There is a lot of discrimination and demeaning to the women in the Jewish community (301). For instance, during the custom of sifrut de-bei Rashi, women always opted out of the synagogue due to menstruation[1]. This is a practice that calls for rigorous historical background by tracing any textual manifestation of this practice. However, according to Baumgarten, the initial impetus for frequent absenteeism from the synagogue during menstruation mostly had its basis on the religious women themselves. However, what seemed to be an optional religious practice was later normalized and thus rendered as a concrete justification of increased marginalization in places of worship (Baumgarten p.48). From this, Baumgarten succeeds in comparing both gender’s piety. The newly found preoccupation regarding female impurity is not, however, accompanied by issues regarding male impurity caused by seminal emissions. Controversially, men used to attend the synagogues with less emphasis put on their impurity status.

Baumgarten has aimed at anchoring the customs among the Christians and the Jews over the issues of impurity and entrance into sacred places dating back to early medieval times. Christian believers have debated on this issue of women who were menstruating, having a communion or attending masses dating back to early medieval times. During the late Middle Ages, there was a great emphasis regarding male clerical’s impurity [2]. The Christians deemphasized the issue of menstrual purity while Jewish elders were focused on the observance of the practice as a sign of their covenant. Baumgarten (2014) defines this as the covenant between their God and the women (247). Nonetheless, both the Jews and their Christian counterparts were aware of their purity issues. This awareness is in itself a kind of “competitive piety.”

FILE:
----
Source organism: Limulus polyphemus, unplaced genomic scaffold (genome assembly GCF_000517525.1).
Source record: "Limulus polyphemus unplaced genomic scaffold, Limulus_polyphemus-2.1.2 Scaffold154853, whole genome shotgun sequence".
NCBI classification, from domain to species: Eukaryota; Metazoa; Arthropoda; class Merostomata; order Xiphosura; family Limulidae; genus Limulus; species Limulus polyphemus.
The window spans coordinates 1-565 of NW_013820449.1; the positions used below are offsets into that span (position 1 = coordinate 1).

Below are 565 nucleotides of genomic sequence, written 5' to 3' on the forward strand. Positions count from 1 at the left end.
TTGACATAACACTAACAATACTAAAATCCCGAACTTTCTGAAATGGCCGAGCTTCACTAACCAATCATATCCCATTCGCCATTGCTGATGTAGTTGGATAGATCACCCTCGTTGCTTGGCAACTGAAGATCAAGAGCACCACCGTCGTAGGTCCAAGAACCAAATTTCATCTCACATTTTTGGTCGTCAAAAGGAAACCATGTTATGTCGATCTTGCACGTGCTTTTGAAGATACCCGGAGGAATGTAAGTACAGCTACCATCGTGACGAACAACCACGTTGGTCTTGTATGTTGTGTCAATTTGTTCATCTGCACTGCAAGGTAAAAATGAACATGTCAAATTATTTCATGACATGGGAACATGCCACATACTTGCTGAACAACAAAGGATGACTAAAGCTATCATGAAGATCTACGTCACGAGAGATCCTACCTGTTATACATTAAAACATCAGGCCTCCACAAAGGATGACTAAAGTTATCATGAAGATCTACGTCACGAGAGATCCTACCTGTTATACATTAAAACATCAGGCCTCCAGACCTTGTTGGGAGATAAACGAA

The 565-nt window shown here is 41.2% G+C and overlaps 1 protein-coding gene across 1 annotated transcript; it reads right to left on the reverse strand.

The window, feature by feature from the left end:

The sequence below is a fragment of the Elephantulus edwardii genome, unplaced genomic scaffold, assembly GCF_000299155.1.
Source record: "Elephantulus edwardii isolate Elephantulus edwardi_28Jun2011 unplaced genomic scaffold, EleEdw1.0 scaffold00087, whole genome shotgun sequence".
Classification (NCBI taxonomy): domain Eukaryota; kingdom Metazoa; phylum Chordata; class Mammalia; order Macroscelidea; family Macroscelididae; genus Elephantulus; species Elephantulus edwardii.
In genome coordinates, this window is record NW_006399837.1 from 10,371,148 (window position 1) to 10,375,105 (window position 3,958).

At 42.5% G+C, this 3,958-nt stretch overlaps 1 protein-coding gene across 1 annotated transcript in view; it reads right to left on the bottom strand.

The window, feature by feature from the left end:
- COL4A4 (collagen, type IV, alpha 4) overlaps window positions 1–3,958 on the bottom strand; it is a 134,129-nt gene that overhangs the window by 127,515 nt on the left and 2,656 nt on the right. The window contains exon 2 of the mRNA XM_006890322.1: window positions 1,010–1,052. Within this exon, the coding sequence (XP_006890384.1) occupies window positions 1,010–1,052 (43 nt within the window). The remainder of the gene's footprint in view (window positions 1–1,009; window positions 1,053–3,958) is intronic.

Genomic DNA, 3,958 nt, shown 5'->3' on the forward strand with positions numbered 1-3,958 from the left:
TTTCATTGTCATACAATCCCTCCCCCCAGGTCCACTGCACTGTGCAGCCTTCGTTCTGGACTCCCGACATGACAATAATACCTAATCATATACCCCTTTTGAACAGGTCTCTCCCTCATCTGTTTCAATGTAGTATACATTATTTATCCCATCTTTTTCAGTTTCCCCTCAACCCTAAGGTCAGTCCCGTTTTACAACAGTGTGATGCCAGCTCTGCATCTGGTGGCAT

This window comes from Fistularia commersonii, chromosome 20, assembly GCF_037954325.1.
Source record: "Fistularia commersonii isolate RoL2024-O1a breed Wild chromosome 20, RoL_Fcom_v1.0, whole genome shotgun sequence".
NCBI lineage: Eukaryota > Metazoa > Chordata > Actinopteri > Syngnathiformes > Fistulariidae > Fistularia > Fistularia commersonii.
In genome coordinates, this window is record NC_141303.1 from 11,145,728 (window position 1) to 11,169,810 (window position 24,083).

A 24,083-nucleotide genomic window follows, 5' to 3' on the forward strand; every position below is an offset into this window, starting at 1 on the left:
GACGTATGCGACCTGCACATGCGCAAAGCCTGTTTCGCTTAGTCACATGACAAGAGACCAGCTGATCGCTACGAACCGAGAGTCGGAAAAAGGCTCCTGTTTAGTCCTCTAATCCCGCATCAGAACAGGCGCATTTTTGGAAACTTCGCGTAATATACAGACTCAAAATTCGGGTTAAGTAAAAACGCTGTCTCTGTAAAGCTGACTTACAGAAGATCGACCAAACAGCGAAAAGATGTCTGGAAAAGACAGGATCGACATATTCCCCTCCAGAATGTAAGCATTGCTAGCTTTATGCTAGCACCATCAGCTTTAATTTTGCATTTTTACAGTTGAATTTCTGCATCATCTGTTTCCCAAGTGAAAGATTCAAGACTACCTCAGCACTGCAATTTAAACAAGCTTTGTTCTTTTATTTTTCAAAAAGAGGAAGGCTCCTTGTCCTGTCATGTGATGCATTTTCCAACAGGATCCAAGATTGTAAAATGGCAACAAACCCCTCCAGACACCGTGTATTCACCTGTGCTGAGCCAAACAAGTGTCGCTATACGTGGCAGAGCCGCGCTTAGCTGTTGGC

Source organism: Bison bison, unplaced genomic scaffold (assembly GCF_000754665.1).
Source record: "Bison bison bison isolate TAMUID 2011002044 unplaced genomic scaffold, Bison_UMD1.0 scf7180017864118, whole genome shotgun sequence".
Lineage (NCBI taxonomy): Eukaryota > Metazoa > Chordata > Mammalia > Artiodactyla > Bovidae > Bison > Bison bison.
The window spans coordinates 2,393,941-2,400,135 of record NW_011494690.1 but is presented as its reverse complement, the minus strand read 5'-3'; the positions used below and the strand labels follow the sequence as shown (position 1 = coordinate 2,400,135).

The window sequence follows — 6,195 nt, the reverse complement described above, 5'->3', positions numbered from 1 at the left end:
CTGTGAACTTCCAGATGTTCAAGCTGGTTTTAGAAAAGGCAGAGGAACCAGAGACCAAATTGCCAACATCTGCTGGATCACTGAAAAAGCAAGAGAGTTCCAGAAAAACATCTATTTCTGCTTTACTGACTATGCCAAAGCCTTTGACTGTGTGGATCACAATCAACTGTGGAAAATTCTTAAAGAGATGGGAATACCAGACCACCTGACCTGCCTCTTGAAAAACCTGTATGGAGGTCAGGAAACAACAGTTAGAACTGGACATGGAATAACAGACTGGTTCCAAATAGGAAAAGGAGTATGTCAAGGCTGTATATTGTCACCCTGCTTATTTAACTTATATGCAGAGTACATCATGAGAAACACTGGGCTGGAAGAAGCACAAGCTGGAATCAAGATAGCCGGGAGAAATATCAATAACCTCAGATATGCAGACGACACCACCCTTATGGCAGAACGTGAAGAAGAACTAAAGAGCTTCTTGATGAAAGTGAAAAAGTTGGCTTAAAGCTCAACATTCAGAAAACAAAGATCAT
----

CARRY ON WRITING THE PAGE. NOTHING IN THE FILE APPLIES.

Another imperative and a doubly-comparative issue that highlights the magnitude of gender disparity and discrimination is the issue of fasting. Like ostensible observance and adherence to niddah, rules and regulations had communal and public consequences. This changed to an increasingly visible and ubiquitous issue of pious during the medieval Ashkenaz. The increased issue on fasting led to a simultaneous adoption of the idea itself, and equally, the development of fasting regarding Christian piety had gender consequences. The Jews and the Christians together coordinated all the religious practice to a mutual idea of gender which had its basis on the assumption that women’s roles were limited to those of caregivers (Baumgarten p.245). This was compounded by the notion that even their biological creation only limited their options to make them adequate for religious expression. The reason for the rapid development and growth of Jewish fasting was because even to the Christians, the issue occupied a prominent place. However, both the Jews and the Christians anchored their faith and practices to ancient traditions, along with texts that had a complicated structures that entailed repentance[3].